By Elisabetta Silvestro
Zack Crockett was riding his bike home from work on Jan. 28 when he passed by the building at Mission and 22nd street engulfed in flames.
“I saw this sea of people filming from their phones and I started thinking about all the families, all the people who lived there,” said the 27-year-old Crockett, who writes for the Priceonomics blog.
That same night, he started a GoFundMe campaign with the goal of raising $2,000. He just wanted to do something to help these families.
“I woke up the next morning and it was at $8,000 or $10,000,” he said. By the end of Jan. 29, his campaign had reached $35,000.
Over the course of 29 days, more than 2,200 people donated to the campaign that raised $180,545.
And finally, on Feb. 26, Crockett got to help those families by personally handing them the checks from the fundraiser. After GoFundMe and another processing company charged their fees, $165,606 was left for the 27 displaced families. They received different amounts depending on the number of family members and their ages.
Among the displaced were roommates sharing apartments who counted as one family, as well as families of five with three young children. When the fundraiser reached the six-figure range, Crockett decided to involve local nonprofit Mission Economic Development Agency (MEDA) to help manage and divide the money fairly.
“They say it takes a village, but sometimes it takes one person,” said Gabriel Medina, MEDA policy manager.
MEDA met with the families, the majority of whom are Latin American immigrants, to help them make financial plans and build credit.
“Thank God for all [of the] people’s help,” said Nancy Caro, one of the victims of the fire. She received a check for her family on Feb. 26 at the Salvation Army shelter on Valencia Street, where the displaced families were being housed.
Caro found housing on Feb. 20. Her new residence is bigger and it has a yard, but it’s on Treasure Island and it’s more expensive.
No matter where she lives, Caro still considers the Mission her neighborhood. Her son goes to school there, and she and her husband work there. But with the commute taking over an hour, she hopes to find a place in the Mission again.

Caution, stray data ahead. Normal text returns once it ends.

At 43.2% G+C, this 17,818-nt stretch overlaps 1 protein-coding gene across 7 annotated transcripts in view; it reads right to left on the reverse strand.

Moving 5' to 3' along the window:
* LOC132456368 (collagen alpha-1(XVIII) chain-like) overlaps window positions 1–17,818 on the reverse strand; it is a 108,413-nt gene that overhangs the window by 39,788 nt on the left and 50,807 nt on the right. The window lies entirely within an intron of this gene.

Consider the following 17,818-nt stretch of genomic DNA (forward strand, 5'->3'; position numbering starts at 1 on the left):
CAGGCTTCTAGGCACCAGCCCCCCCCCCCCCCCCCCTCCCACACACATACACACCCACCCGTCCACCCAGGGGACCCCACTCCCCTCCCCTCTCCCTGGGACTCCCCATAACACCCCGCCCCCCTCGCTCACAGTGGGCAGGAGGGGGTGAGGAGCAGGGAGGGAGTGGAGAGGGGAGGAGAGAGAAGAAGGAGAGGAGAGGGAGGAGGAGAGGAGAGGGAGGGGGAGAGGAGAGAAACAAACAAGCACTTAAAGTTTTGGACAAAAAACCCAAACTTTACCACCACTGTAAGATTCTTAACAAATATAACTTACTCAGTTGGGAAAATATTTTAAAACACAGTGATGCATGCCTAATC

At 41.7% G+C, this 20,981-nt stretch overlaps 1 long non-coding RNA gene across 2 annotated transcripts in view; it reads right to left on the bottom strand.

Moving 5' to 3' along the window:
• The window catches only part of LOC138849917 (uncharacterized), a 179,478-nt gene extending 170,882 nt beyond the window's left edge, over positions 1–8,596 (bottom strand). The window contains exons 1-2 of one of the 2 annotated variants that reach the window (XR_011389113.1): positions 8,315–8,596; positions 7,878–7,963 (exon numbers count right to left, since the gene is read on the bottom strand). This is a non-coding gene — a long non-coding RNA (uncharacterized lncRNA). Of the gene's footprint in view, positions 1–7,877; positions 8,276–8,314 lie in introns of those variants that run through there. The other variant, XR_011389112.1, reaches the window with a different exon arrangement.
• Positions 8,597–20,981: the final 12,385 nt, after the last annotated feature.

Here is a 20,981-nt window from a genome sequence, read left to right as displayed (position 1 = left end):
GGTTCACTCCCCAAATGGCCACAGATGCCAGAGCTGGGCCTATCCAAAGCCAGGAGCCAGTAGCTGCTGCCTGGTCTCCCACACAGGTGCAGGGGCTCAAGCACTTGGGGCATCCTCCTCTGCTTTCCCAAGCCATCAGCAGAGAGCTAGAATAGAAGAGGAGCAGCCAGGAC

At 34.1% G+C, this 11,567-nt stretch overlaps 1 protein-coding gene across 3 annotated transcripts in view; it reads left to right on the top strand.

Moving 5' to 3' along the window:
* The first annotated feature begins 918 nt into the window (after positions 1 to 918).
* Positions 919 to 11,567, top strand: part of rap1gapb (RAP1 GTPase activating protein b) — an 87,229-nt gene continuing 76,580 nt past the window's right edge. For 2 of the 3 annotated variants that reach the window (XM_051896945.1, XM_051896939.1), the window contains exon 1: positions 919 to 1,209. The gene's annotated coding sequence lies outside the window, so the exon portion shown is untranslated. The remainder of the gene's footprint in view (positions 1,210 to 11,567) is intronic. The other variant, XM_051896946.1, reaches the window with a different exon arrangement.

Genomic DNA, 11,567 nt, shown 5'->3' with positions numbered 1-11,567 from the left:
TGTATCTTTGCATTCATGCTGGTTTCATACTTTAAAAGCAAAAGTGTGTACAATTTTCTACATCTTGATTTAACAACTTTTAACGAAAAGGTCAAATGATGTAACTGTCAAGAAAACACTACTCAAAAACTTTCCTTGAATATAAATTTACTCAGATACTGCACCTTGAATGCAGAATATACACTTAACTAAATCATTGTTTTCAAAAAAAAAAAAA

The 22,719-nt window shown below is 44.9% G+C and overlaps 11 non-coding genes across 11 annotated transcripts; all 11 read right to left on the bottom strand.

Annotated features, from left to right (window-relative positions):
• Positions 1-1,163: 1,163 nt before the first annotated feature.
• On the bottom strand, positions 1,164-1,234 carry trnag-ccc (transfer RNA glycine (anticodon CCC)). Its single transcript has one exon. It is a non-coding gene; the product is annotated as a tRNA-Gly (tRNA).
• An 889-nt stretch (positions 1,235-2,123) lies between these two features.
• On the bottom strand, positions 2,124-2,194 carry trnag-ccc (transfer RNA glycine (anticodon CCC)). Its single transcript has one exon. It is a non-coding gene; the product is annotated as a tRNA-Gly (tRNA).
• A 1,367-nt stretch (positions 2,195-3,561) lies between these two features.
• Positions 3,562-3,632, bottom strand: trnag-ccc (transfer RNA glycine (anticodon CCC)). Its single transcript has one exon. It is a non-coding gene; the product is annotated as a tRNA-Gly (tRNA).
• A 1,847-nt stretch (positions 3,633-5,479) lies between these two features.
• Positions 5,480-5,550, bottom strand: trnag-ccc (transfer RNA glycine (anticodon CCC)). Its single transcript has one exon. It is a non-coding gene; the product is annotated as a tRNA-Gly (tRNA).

“Every day I do some shopping here,” Caro said with a smile.
With the money they received, the families said they would replace what they lost in the fire.
“We need to buy everything,” Caro said. “We have only the place for now.”
As of Feb. 25, the San Francisco Human Services Agency had found residences for all of the displaced people, said John A. McKnight, director of emergency and disaster services at The Salvation Army.
The majority of these new residences are located in Treasure Island and Park Merced, but a few of those units require renovation, so some people are being housed temporarily in hotels.
Finding apartments in the city that didn’t exceed 10 percent of what the families had been paying in rent made the search difficult, McKnight said.
Crockett said the money will help, but that the families have much bigger problems.
“This wasn’t just a home for them, it was community,” he said. “My hope is that the owner of this building will restore it and then they can come back.”
Crockett has met with many of the families. He said some were skeptical at first, “because I’m just some guy on the internet.”
“One couple had been in the building for 45 years. They raised their family there,” Crockett said of Humberto Lopez and Eugenia Hernandez. “She lived there since she was a teenager. She bought all her produce downstairs at the market. Her whole life was there in that neighborhood.”
Social media played a big role in the campaign’s success. The same night of the fire, Crockett shared the campaign on his Facebook profile. His friends shared it and “it organically grew.” Thousands of people shared it between Facebook and Twitter.
Doc’s Clock, a bar neighboring the charred building, organized a fundraiser in which 50 percent of the proceeds ($8,000) went to the campaign. Google doubled that, donating $16,000. After one week donations totaled $150,000.
“Some people gave $5, other people gave $5,000,” Crockett said. From tech companies and small businesses to construction workers and janitors, the community came together to help.
“I didn’t give them $180,000, San Francisco did—the community did. All I did was start something.”
MEDA expressed interest in buying the building to make it a permanent place for the residents and the businesses that were once there. It has sent a letter of interest to the building’s owner, Hawk Lou, but Lou has yet to reply.[su_slider source=”media: 25720,25721,25719,25718,25717,25716,25715″ link=”image” target=”blank” width=”700″ height=”500″ speed=”500″]
Story by: Elisabetta Silvestro